Based on data collected from May 24, 2017 to July 26, 2017, the West Virginia Department of Health and Human Resources, Bureau for Public Health Mosquito Surveillance Program is reporting several West Nile virus (WNV) positive mosquito pools across West Virginia with the greatest number of infected mosquitoes from Cabell County. WNV positive mosquito pools have also been detected in Berkeley, Fayette, Kanawha, Putnam, Wayne, Wetzel, and Wood counties this season.
The Centers for Disease Control and Prevention (CDC), State and Local Health Departments, and the Food and Drug Administration (FDA) are investigating an increase in reported cases of cyclosporiasis. The purpose of this HAN Advisory is to notify public health departments and healthcare facilities and to provide guidance to healthcare providers of the increase in reported cases. Please disseminate this information to healthcare providers in hospitals and emergency rooms, to primary care providers, and to microbiology laboratories.
The Bureau for Public Health is investigating an increase in newly diagnosed human immunodeficiency virus (HIV) cases in the State among persons at high risk for infection. In addition to syphilis (reported among several of the cases), this at-risk population remains at high risk for hepatitis B and C infection.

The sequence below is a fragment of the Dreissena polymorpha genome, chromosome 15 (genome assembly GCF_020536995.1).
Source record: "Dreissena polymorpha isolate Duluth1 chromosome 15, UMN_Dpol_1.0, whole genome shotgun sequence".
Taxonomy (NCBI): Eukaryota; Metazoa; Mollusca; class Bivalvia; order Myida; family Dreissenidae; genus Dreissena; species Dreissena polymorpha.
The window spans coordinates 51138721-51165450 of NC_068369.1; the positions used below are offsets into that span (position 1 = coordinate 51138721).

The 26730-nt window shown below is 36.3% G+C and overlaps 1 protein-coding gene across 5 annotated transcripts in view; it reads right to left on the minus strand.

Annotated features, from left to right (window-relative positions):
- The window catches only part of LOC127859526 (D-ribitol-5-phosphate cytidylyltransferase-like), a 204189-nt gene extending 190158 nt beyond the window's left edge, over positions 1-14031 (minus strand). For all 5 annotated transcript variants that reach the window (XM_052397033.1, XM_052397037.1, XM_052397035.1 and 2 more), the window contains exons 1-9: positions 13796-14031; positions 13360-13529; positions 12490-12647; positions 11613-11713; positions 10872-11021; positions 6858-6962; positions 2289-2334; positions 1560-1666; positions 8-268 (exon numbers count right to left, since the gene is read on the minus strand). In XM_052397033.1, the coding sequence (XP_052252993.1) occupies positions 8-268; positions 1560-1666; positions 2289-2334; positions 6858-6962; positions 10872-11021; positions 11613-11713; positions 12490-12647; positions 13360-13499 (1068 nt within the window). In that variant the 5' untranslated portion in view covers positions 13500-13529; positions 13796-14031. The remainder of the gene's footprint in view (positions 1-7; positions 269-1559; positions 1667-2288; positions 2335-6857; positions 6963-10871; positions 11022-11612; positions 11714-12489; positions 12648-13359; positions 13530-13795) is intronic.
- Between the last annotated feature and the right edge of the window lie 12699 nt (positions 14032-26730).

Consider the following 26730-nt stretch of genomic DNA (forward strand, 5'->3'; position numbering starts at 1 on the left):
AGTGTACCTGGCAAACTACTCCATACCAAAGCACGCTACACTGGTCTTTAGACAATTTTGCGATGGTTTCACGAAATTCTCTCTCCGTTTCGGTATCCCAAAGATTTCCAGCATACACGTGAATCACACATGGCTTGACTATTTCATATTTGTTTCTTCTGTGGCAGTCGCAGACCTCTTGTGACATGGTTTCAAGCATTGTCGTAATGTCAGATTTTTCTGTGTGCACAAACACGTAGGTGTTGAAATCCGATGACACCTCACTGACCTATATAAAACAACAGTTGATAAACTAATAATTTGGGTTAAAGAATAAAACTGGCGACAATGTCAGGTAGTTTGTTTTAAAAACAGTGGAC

School students entering school for the 2017-2018 school year are required to have up-to-date vaccinations in most cases before they will be allowed to attend classes. The Kanawha-Charleston Health Department is offering walk-in vaccination clinics at the health department on Aug 7-11, 8:30 am-3:00 pm
School students entering school for the 2017-2018 school year are required to have up-to-date vaccinations in most cases before they will be allowed to attend classes. The Kanawha-Charleston Health Department is offering walk-in vaccination clinics at the health departments. Kanawha County clinics are scheduled Aug. 7-11 from 8:30 a.m. – 3: p.m.
KCHD offers online Food Manager and Food Handler Safety Classes to food service employees through http://kchdwv.statefoodsafety.com.